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Search: authors:"Takufumi Yanagisawa"

5 papers found.
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Non-invasive detection of language-related prefrontal high gamma band activity with beamforming MEG

High gamma band (>50 Hz) activity is a key oscillatory phenomenon of brain activation. However, there has not been a non-invasive method established to detect language-related high gamma band activity. We used a 160-channel whole-head magnetoencephalography (MEG) system equipped with superconducting quantum interference device (SQUID) gradiometers to non-invasively investigate...

Non-invasive quantification of human swallowing using a simple motion tracking system

, Masayuki Hirata, Seiji Kameda, Noriaki Hattori, Takufumi Yanagisawa, Jason Palmer & Toshiki YoshimineDepartment of Neurosurgery, Osaka University Graduate School of Medicine, Suita, 565-0871, JapanHiroaki ... Hashimoto, Masayuki Hirata, Takufumi Yanagisawa, Satoru Oshino & Haruhiko KishimaDepartment of Organismal Biology and Anatomy, University of Chicago, Chicago, 60637, USAKazutaka TakahashiDepartment of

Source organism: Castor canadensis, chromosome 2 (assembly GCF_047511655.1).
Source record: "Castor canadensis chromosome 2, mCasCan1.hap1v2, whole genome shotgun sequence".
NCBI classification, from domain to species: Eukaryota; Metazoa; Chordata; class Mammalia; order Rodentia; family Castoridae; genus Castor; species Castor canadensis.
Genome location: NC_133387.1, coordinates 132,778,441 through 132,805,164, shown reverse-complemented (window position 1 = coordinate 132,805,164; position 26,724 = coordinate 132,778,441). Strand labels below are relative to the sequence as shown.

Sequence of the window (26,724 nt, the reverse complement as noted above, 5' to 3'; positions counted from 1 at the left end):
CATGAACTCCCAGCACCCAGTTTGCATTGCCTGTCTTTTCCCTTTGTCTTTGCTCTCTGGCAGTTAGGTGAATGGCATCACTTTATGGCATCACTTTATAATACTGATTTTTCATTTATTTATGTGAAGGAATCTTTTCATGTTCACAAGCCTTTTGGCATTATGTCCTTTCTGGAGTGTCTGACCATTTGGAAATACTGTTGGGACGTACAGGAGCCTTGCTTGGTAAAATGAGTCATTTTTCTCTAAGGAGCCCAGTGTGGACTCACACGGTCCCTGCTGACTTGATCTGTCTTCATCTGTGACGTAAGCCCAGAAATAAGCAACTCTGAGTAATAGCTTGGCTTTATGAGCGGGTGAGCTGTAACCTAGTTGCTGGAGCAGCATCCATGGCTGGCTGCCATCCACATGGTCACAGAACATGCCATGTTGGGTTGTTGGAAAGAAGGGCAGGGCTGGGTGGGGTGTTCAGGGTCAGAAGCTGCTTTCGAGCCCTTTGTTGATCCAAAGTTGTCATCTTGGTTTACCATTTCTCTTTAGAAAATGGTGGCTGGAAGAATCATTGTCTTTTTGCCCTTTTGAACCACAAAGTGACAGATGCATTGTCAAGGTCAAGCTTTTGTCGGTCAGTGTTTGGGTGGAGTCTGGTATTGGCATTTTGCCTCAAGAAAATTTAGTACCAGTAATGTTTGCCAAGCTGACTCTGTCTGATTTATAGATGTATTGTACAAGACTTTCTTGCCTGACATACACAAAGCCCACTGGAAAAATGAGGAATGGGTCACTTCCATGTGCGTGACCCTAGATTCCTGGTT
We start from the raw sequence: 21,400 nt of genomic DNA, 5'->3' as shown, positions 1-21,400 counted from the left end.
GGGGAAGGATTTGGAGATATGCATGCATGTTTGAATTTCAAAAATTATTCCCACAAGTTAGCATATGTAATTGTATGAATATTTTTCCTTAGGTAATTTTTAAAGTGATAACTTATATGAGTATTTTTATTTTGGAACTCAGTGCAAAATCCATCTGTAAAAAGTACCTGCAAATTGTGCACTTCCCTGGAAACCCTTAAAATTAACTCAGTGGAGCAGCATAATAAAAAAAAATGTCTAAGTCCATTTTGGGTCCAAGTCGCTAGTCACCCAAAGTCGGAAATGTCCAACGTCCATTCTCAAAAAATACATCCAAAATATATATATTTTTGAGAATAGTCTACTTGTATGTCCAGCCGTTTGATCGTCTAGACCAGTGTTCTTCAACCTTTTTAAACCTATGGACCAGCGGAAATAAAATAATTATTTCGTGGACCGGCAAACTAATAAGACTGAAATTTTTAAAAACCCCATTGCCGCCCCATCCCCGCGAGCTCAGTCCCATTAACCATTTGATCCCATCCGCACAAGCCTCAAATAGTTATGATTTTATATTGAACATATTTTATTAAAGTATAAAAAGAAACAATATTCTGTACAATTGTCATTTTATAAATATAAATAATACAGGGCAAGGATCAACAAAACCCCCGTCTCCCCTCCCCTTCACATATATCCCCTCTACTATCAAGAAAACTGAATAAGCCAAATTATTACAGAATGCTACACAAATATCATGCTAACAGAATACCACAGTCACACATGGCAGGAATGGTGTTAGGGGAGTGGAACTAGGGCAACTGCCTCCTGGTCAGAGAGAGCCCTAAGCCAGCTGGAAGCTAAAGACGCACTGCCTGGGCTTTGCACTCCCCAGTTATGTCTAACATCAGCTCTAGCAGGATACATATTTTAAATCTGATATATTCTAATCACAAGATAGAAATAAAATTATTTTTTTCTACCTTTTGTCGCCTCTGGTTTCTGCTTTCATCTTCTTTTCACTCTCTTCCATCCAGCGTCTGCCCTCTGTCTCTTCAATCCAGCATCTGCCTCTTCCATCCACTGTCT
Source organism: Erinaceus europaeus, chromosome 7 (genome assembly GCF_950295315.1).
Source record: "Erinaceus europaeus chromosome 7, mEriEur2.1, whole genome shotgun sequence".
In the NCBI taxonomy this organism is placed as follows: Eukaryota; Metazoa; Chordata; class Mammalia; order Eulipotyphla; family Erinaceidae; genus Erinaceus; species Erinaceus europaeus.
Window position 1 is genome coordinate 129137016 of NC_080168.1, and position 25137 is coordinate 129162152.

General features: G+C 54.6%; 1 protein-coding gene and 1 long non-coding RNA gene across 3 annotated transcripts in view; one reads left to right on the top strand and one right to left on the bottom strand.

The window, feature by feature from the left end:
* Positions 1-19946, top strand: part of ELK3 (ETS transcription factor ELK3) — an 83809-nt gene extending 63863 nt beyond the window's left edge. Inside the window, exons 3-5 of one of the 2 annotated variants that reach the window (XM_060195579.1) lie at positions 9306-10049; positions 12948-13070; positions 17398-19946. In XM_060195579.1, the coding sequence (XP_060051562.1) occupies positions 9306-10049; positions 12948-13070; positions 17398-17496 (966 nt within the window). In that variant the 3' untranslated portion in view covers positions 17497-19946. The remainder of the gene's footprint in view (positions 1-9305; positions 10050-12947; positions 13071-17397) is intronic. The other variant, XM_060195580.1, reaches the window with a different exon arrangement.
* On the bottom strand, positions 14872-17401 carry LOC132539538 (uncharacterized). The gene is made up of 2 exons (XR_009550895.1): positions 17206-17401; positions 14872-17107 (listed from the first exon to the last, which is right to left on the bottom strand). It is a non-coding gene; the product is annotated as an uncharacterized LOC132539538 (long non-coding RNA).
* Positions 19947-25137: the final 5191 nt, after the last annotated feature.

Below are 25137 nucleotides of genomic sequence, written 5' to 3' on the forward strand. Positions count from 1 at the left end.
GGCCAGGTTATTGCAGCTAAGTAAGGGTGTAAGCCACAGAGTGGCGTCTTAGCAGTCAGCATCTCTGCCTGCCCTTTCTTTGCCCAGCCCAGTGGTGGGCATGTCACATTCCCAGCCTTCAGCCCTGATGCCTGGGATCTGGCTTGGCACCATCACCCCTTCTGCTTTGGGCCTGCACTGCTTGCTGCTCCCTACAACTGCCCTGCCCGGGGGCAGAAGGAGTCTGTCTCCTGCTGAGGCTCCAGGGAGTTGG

Induced sensorimotor brain plasticity controls pain in phantom limb patients

YokoiGraduate School of Informatics, Kyoto University, Yoshidahonmachi, Sakyoku, Kyoto 606-8501, JapanYukiyasu Kamitani AuthorsSearch for Takufumi Yanagisawa in:Nature Research journals • PubMed • Google ... ., H.Y., M.H., T.Y. and Y.S. reviewed the manuscript. Competing interests The authors declare no competing financial interests. Corresponding author Correspondence to Takufumi Yanagisawa. Supplementary

Closed-Loop Control of a Neuroprosthetic Hand by Magnetoencephalographic Signals

Objective A neuroprosthesis using a brain–machine interface (BMI) is a promising therapeutic option for severely paralyzed patients, but the ability to control it may vary among individual patients and needs to be evaluated before any invasive procedure is undertaken. We have developed a neuroprosthetic hand that can be controlled by magnetoencephalographic (MEG) signals to...

Prediction of Three-Dimensional Arm Trajectories Based on ECoG Signals Recorded from Human Sensorimotor Cortex

Brain-machine interface techniques have been applied in a number of studies to control neuromotor prostheses and for neurorehabilitation in the hopes of providing a means to restore lost motor function. Electrocorticography (ECoG) has seen recent use in this regard because it offers a higher spatiotemporal resolution than non-invasive EEG and is less invasive than intracortical...